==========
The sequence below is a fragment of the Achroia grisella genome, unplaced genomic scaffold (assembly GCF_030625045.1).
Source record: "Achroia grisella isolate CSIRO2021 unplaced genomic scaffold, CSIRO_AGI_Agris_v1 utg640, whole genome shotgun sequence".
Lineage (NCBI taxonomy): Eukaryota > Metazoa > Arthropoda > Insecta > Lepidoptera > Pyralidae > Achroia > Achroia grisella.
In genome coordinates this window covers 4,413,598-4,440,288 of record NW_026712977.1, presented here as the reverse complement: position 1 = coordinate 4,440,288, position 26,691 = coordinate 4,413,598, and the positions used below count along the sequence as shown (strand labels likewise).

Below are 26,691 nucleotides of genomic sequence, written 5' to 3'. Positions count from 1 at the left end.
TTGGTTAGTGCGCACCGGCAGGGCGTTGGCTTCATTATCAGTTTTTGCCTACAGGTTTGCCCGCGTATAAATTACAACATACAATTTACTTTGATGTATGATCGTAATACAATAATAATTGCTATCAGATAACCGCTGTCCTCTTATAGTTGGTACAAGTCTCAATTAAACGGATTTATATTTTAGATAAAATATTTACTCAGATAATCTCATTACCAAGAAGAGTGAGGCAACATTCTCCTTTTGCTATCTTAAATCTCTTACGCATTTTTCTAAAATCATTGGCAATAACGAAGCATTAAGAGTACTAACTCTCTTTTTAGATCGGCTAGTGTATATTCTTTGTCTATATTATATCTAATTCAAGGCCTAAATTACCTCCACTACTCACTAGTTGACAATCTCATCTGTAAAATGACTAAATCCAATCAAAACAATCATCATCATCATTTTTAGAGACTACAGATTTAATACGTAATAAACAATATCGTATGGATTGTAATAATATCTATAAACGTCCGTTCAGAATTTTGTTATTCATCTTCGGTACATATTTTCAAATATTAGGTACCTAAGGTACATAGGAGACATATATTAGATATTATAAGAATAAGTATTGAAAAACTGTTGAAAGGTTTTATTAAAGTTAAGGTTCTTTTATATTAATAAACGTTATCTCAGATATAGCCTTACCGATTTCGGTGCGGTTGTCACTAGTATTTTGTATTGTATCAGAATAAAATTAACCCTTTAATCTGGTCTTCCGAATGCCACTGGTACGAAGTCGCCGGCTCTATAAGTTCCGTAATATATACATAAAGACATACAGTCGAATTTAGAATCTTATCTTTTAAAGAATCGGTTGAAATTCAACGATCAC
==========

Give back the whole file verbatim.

The sequence below is a fragment of the Achroia grisella genome, unplaced genomic scaffold (assembly GCF_030625045.1).
Source record: "Achroia grisella isolate CSIRO2021 unplaced genomic scaffold, CSIRO_AGI_Agris_v1 utg640, whole genome shotgun sequence".
Lineage (NCBI taxonomy): Eukaryota > Metazoa > Arthropoda > Insecta > Lepidoptera > Pyralidae > Achroia > Achroia grisella.
In genome coordinates this window covers 4,413,598-4,440,288 of record NW_026712977.1, presented here as the reverse complement: position 1 = coordinate 4,440,288, position 26,691 = coordinate 4,413,598, and the positions used below count along the sequence as shown (strand labels likewise).

Below are 26,691 nucleotides of genomic sequence, written 5' to 3'. Positions count from 1 at the left end.
TTGGTTAGTGCGCACCGGCAGGGCGTTGGCTTCATTATCAGTTTTTGCCTACAGGTTTGCCCGCGTATAAATTACAACATACAATTTACTTTGATGTATGATCGTAATACAATAATAATTGCTATCAGATAACCGCTGTCCTCTTATAGTTGGTACAAGTCTCAATTAAACGGATTTATATTTTAGATAAAATATTTACTCAGATAATCTCATTACCAAGAAGAGTGAGGCAACATTCTCCTTTTGCTATCTTAAATCTCTTACGCATTTTTCTAAAATCATTGGCAATAACGAAGCATTAAGAGTACTAACTCTCTTTTTAGATCGGCTAGTGTATATTCTTTGTCTATATTATATCTAATTCAAGGCCTAAATTACCTCCACTACTCACTAGTTGACAATCTCATCTGTAAAATGACTAAATCCAATCAAAACAATCATCATCATCATTTTTAGAGACTACAGATTTAATACGTAATAAACAATATCGTATGGATTGTAATAATATCTATAAACGTCCGTTCAGAATTTTGTTATTCATCTTCGGTACATATTTTCAAATATTAGGTACCTAAGGTACATAGGAGACATATATTAGATATTATAAGAATAAGTATTGAAAAACTGTTGAAAGGTTTTATTAAAGTTAAGGTTCTTTTATATTAATAAACGTTATCTCAGATATAGCCTTACCGATTTCGGTGCGGTTGTCACTAGTATTTTGTATTGTATCAGAATAAAATTAACCCTTTAATCTGGTCTTCCGAATGCCACTGGTACGAAGTCGCCGGCTCTATAAGTTCCGTAATATATACATAAAGACATACAGTCGAATTTAGAATCTTATCTTTTAAAGAATCGGTTGAAATTCAACGATCAC